The Bean has been playing lacrosse for over 3 years. The first few years, she loved it – the physicality of it, the speed, the great kids she played along side. Then last year, she started to make noises about not wanting to play anymore.
The thing about the Bean is she *never* wants to play anything. She is happiest in our house, Facetiming friends or playing on her phone – but, 9 times out 10, when she gets out of the house to do whatever activity she’s been dragged to, she’s happy to be there. So, when she started saying she didn’t want to play lacrosse, I pretty much ignored her and I signed her up for the season anyhow, figuring once she got in the swing of it, it wouldn’t be a big deal.
<Hi, my name is Heather. Evidently I’m new to this parenting thing.>
When lacrosse season started, Bean had to miss the first few weeks of practice due to conflicts. She kept telling us she didn’t want to play but we kept assuring her she’d love it and not to worry. I figured she’d fall into the same routine of complaining and then being fine once she was actually there.
Finally the first practice she could attend arrives and I knew I was in for a battle, but I figured within 5 minutes or so she’s be resigned and we’d be on our way.
Me: Hey, you have practice tonight. Eat your dinner and we’ll head out in a bit.
Bean: I’m not going.
Me: Yes, you are – we’ve talked about this. You love lacrosse! Eat up and we’ll go!
Bean: I don’t like lacrosse and I’m not going- I told you I’m not playing this year.
Me: Yes, you are- you’ve made a commitment.
<This is normally where she cries. Once that doesn’t work, she folds, grumpily gets ready and away we go to have a good night.>
Bean: (completely calm) No, I did not. YOU made the commitment. I told you I didn’t want to play, you signed me up anyhow. So the commitment is on you.
<Huh. Welllllll, this isn’t going to plan. She has a point, but I’ll be damned if I tell her that.>
Me: Either way, you’re on the team. They are expecting you – go get changed, we have to leave in a few.
Me: (clearing losing here and more than a little flummoxed) Well, if you don’t get changed, I’ll take you in your school uniform. I don’t care.
Bean: Neither do I. You can take me in my dress clothes – when I get there, I’m just going to tell the coach I don’t want to be there and sit on the bench. You can make me go, but you can’t make me play.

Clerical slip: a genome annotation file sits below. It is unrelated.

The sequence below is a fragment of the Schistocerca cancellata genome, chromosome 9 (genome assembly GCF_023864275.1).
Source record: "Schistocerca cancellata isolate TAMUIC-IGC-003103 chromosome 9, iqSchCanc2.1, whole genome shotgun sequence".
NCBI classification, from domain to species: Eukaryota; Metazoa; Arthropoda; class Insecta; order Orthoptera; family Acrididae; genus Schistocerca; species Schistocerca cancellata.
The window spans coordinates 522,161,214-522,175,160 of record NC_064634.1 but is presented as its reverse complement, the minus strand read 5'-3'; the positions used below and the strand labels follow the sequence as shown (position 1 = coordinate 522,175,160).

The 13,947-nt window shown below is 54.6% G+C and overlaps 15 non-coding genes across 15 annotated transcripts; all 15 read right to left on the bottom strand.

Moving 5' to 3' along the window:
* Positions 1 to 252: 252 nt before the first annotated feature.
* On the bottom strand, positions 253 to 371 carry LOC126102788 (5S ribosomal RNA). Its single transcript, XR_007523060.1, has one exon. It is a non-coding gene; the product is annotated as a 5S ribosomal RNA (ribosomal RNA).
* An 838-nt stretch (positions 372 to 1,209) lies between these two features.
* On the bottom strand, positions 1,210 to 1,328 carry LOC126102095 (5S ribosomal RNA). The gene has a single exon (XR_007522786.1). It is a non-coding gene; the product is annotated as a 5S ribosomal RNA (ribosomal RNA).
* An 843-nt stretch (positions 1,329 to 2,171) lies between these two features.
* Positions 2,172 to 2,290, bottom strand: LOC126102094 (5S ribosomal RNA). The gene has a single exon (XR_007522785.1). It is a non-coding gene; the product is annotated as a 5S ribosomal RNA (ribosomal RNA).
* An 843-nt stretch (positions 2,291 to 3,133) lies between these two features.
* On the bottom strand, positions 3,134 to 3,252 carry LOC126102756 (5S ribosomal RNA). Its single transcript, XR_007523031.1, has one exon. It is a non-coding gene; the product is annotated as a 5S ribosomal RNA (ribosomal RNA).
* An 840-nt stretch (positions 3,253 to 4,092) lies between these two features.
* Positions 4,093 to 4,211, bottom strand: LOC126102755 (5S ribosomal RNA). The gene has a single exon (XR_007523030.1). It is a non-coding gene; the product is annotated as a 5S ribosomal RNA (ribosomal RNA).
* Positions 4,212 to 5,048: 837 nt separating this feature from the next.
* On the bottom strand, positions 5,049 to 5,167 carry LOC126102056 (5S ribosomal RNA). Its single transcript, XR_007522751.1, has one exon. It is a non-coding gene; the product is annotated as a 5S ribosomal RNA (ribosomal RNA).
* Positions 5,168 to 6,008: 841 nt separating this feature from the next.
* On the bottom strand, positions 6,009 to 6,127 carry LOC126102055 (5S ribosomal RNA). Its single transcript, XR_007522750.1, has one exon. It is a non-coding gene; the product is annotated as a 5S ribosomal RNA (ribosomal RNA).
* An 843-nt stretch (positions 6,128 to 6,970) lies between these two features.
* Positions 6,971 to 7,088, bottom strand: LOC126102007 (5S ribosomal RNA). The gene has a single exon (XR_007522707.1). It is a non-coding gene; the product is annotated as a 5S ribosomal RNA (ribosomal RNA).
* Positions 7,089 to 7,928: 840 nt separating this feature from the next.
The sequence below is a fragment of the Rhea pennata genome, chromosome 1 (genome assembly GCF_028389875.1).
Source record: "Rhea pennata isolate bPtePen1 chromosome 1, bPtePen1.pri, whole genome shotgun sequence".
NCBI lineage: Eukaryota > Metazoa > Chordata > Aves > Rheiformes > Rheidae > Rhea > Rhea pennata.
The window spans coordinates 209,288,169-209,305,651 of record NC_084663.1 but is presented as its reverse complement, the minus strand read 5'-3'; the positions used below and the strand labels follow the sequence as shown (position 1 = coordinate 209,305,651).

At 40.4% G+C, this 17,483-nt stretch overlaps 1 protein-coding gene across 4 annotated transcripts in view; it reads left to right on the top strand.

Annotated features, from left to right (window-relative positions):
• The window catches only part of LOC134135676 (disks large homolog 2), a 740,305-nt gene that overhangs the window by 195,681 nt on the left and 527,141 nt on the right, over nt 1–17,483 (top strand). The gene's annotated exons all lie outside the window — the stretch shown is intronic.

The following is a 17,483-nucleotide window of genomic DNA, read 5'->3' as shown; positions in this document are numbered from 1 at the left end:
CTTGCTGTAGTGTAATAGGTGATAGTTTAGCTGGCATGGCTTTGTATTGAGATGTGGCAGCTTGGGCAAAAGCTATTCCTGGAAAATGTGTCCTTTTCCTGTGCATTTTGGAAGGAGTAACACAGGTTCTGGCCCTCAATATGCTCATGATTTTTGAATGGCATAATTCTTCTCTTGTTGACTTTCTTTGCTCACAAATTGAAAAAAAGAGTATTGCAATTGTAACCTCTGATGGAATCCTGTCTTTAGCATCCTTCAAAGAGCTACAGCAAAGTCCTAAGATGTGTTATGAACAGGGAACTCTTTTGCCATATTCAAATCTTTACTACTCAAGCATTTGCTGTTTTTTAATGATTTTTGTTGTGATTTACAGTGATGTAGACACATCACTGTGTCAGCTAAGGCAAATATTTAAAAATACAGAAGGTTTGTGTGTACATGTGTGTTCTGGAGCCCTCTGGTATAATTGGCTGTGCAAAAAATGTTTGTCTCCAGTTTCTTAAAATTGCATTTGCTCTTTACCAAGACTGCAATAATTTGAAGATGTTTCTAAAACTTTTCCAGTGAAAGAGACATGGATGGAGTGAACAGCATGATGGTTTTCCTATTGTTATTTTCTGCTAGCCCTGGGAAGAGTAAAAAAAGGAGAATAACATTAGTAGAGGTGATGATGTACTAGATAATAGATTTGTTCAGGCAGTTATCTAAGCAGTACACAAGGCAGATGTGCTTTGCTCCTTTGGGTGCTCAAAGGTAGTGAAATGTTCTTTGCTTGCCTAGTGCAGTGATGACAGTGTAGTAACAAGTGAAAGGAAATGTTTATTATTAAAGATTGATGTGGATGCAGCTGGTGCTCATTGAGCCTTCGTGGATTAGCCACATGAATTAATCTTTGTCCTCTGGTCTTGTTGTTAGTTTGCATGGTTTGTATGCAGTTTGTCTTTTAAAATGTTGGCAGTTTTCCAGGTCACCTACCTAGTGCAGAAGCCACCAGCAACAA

I always knew the Bean had a bigger back bone than most people. She’s been stubborn from day one and I know this trait will help her move mountains when she’s older. But now? Now, when she’s 11, I really just want her to do what I tell her to do. It would make *my* life a thousand times easier.
But did I really want to teach her that she has no voice now? Did I want to stifle her autonomy and force her to do something she really didn’t want to do – something I knew she didn’t want to do, but I signed her up for anyhow, ignoring her wishes? Do I want her to be a person that gives into what other people tell her to do just to make the other person happy?
I grew up with the philosophy that once you committed to something, you saw it through and have tried to raise my kids with the same mindset. But, in this case, she didn’t commit to something- she was 100% correct that the Hubs and I made that decision for her.
Sometimes, as a parent, it’s easy to make a proclamation and decide that the most important thing is to force your kids to do what you say. You dig in your heels and decide that that decision is a hill you’re willing to die on. And sometimes, as a parent, you’re 100% correct and your kids just have to deal.
And other times you wise up and realize that raising a kick-ass kid with a mind of her own and the strength of her convictions is a thousand times more important….no matter how much you miss watching her play.